While buying a copy of Kelly Link’s Get in Trouble, Amazon alerted me that I “might also like” Karen Russell’s Vampires in the Lemon Grove. I’ve never read Swamplandia (although I’m totally going to now), and I knew nothing of Russell and her work, but the title sounded awesome and I’m always looking for quality speculative short fiction. I was not disappointed. Russell’s fabulous and her collection is as varied and weird and wonderful as the title suggests.
Her work runs the gambit from vampires subsisting on lemons in an Italian orchard to American presidents embodied in horses and Japanese silk workers who spin threads from their own bodies. The stories are at once as dark as they are humorous, and leave a lasting impression after the story is done. I really loved all the pieces in this collection, there wasn’t one story that felt like filler, but my four favorites were:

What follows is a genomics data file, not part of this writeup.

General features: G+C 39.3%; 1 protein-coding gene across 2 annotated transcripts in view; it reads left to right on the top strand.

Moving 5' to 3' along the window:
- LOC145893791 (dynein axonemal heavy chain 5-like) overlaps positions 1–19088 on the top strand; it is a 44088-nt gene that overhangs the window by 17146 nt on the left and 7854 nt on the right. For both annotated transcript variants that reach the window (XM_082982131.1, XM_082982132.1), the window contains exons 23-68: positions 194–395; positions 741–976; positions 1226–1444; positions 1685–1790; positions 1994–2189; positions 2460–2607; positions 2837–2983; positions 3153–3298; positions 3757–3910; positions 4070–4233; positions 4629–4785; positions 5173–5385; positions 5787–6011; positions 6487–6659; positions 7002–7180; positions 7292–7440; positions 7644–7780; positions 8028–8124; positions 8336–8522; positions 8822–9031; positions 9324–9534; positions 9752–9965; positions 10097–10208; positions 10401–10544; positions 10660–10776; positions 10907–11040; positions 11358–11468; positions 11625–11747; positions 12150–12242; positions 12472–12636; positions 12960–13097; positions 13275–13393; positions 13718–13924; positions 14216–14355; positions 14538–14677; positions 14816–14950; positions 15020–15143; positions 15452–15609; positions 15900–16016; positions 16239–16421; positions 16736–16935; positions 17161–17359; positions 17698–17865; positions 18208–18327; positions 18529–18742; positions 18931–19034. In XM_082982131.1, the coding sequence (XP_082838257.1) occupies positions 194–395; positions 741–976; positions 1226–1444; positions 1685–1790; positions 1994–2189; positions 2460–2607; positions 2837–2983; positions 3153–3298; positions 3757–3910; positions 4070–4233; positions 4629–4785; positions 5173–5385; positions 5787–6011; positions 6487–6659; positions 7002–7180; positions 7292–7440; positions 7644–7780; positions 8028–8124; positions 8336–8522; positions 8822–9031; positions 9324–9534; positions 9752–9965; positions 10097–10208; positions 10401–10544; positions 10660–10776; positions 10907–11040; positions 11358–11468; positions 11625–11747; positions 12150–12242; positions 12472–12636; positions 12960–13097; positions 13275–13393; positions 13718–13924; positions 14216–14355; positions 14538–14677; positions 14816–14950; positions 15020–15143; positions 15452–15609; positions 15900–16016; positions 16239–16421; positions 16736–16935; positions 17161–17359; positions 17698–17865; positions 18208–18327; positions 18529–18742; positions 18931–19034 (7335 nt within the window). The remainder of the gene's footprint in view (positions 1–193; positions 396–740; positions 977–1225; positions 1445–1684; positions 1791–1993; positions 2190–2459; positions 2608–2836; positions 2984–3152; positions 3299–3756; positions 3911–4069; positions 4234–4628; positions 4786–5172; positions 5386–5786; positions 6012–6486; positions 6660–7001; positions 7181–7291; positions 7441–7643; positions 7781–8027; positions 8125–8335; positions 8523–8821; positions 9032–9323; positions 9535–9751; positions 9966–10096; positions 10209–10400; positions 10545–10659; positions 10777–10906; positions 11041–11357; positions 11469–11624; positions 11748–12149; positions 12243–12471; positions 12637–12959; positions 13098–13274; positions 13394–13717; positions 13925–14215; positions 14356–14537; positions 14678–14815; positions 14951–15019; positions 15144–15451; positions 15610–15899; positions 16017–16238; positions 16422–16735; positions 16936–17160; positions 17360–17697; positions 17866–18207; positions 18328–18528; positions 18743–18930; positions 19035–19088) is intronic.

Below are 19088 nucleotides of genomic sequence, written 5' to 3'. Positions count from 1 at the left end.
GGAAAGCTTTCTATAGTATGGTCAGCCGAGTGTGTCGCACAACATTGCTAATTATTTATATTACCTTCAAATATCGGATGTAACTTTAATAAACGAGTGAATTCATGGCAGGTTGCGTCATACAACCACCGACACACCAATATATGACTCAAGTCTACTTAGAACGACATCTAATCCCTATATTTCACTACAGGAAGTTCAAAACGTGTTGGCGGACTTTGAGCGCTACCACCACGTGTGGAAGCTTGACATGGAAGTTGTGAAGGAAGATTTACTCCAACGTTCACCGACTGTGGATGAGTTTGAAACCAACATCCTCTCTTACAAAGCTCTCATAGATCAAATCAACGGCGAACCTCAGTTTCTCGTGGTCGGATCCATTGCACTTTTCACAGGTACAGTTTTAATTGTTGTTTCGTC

- Reeling for the Empire – the Japanese silk industry has taken it a step too far, and women are turned into silkworms.
- The Seagull Army Descends on Strong Beach, 1979 – a struggling young man finds a cache of objects stolen by seagulls that provide the answers for some of the misery in his life.
- Dougbert Shackleton’s Rules of Antarctic Tailgaiting – this was just fun, and told in such a new and fresh way.
- The New Veterans – this one stuck with me hard, as a massage therapist tries to heal an Iraq veteran’s PTSD through manipulating the images on his back tattoo. (I know, it sounds strange and it is, but it’s also soooo good).
Russell’s prose is open and friendly and warm, even in its darkest moments, but lurking beneath its accessibility is a depth to the human condition that showcases much more that what’s on the page.
If you like Kelly Link or Ray Bradbury, considering checking out this book.